Вы находитесь на странице: 1из 6

COMMONWEALTH OF AUSTRALIA Copyright Regulations 1969 WARNING

This material has been reproduced and communicated to you by or on behalf of La Trobe University pursuant to Part VB of the Copyright Act 1968 (the Act). The material in this communication may be subject to copyright under the Act. Any further reproduction or communication of this material by you may be the subject of copyright protection under the Act. Do not remove this notice.

Thoracic Surgery

Carla Gordon, 2007


cgordon@bendigohealth.org.au

Thoracic Surgery
Lung resection surgery. Lung volume reduction surgery (LVRS). Lung biopsy, video assisted thoracic surgery (VATS). Pleural surgery. Chest wall surgery. Mediastinal surgery. Chest trauma surgery. Cardiac surgery. Organ transplantation.

Lung Resection Surgery


Indications
Sequestrated lobe. Benign tumours. Bronchiectasis
Poorly controlled frequent exacerbations.

Lung Carcinoma

Video Assisted Thoracic Surgery


Four 1 inch incisions are made. A video scope which projects the image onto a screen is inserted. Enables biopsies, wedge resections and simple pleural procedures to be performed. Patient will still have an ICC and UWSD in situ post-operatively as the pleural cavity is entered.

Thoracic Surgery Incisions


Thoracotomy
Most common. Posterolateral
From vertebral border of the scapula following the line of the 6th rib. Along a rib line from near midline anteriorly to the posterior axillary line.

Anterolateral

Sternotomy Clam shell Thoraco abdominal Mini thoracotomy

Lung Resection Surgery


Lobectomy
Excision of one (or two) entire lung lobe(s). Most common form of lung resection If metastatic lung Ca, hilar lymph nodes may also be excised.

Lung Resection Surgery


Sleeve resection
Removal of a section of bronchus (usually with lobectomy). Primary bronchial re-anastomosis to preserve remaining lung tissue.

Segmental resection
Excision of one or more of the 10 broncho pulmonary segments.

Wedge resection
Excision of a small wedge shaped section of lung tissue (usually for biopsy or a small nonmalignant tumour).

Lung Resection
Surgical Procedure
Posterolateral incision most commonly used:
.

Post-operative Management
ICCs on UWSD (usually with suction) until any air leaks have resolved, up to 7 days. Analgesia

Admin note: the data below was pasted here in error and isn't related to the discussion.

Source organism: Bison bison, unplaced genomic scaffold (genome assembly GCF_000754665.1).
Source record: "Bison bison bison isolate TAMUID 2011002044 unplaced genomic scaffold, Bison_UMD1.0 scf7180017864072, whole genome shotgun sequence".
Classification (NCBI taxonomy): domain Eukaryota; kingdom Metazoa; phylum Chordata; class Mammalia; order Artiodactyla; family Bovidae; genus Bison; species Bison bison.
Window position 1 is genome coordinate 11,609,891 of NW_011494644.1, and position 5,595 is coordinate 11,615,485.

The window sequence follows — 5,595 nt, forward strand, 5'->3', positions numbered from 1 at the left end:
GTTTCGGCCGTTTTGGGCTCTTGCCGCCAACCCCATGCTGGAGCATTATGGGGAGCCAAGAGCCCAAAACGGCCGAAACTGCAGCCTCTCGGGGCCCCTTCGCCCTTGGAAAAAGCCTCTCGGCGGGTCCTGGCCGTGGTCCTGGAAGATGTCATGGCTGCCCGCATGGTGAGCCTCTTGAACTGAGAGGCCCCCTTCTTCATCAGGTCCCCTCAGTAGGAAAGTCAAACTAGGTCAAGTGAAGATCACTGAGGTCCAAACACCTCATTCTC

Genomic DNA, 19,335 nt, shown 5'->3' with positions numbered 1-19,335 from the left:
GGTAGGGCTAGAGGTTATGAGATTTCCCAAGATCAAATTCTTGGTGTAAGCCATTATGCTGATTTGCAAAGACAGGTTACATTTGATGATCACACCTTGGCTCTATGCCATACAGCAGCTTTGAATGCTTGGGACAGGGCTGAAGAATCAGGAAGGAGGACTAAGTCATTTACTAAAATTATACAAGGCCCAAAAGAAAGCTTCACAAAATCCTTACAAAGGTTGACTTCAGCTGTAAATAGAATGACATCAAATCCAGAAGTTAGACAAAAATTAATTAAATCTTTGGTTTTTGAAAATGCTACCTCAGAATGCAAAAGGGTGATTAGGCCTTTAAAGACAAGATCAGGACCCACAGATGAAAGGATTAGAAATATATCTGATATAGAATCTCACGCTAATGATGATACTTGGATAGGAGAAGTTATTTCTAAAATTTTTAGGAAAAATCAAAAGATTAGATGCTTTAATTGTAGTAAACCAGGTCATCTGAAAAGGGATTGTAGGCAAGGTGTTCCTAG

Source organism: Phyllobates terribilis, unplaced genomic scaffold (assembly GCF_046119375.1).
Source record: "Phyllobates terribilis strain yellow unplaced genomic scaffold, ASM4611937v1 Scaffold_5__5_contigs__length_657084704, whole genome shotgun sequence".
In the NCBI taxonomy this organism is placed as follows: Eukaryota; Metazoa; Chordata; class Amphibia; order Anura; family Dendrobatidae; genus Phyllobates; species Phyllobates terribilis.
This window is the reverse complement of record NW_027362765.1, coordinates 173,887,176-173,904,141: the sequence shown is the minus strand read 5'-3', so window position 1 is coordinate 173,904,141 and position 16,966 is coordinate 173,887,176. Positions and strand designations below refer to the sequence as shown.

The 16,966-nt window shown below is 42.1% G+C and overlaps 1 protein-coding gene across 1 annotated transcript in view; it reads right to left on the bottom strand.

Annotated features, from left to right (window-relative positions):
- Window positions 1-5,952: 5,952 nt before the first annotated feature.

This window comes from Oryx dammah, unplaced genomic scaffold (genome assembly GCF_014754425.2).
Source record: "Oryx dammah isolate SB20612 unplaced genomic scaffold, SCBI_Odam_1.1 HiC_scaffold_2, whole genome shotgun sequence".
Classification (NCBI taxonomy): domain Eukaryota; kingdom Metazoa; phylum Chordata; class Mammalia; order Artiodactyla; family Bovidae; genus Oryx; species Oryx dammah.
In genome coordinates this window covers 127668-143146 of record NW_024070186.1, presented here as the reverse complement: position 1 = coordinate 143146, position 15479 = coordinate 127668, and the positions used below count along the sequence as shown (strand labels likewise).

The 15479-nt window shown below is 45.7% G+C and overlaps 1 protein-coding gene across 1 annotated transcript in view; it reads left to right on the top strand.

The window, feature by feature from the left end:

Narcotics: IM, IV (infusion or PCA). Epidural. Intercostal nerve blocks. Oral narcotics e.g. morphalgin. Oral simple analgesics (e.g. panadeine forte). PR (often NSAIDs).

Muscles incised include latissimus dorsi, serratus anterior, trapezius, rhomboids, intercostals.

Removal of lung tissue and suture bronchi. Test lung for air leaks. Insertion of intercostal catheter

Usually two

Basal for predominately drainage of haemo serous fluid. Apical for drainage of air.

Oxygen. Fluids, medications.

Complications
Pulmonary
Atelectasis, sputum retention, respiratory depression. Persistent air leak. Stump break down. Bronchopleural fistula. Empyema. Diaphragmatic paralysis.

Physiotherapy
Pre operative
Subjective information as for general surgery. Physical examination

Wound dehiscence. Surgical emphysema. Cardiovascular instability. Blood loss. Analgesia side effects
Nausea/vomiting. Urinary retention. Hypotension.

As for general surgery, only particular attention to trunk and UL ROM.

Treat existing lung issues (commonly occur). Advise patients on bed mobility: inability to push down with effected UL, need to bottom shuffle up the bed. Advise patients on post-operative exercise routine

Early mobilisation and SOOB (within limitations of ICC, UWSD and suction). Deep breathing, supported cough/huff. Foot and ankle exercises. UL exercises.

Physiotherapy
Post-operatively
Thorough assessment and treat as per findings and problem list. Positioning: Specific deep breathing exercises: Mobilisation:

Patient Case
A 35 year old, Day 3 post left lower lobectomy via left postero-lateral thoracotomy incision for cavitating abscess. Current history: History of non resolving pneumonia, asymptomatic until 6 months ago. Investigations revealed abscess. Smoker - 15 per day for 15 years No other respiratory history. Past History: IV drug user, Hep C positive. Medication: Methadone Post-operative Assessment:
Two ICCs connected to UWSDs in situ. Attached to 20cmH2O of suction. PCA - morphine infusion (no background infusion) 1mg/activation, 5 minute lockout, maximum 5mg/hr. Patient has used PCA 15 times in last 30 minutes. Subjective Assessment: Complaining of intense pain, reluctant to move. Physical Examination

Bed mobility. Early sitting out of bed and early ambulation (MOS, walking, stairs). Upper limb / thoracic cage exercises Elevation to point of discomfort.

Posture re-education.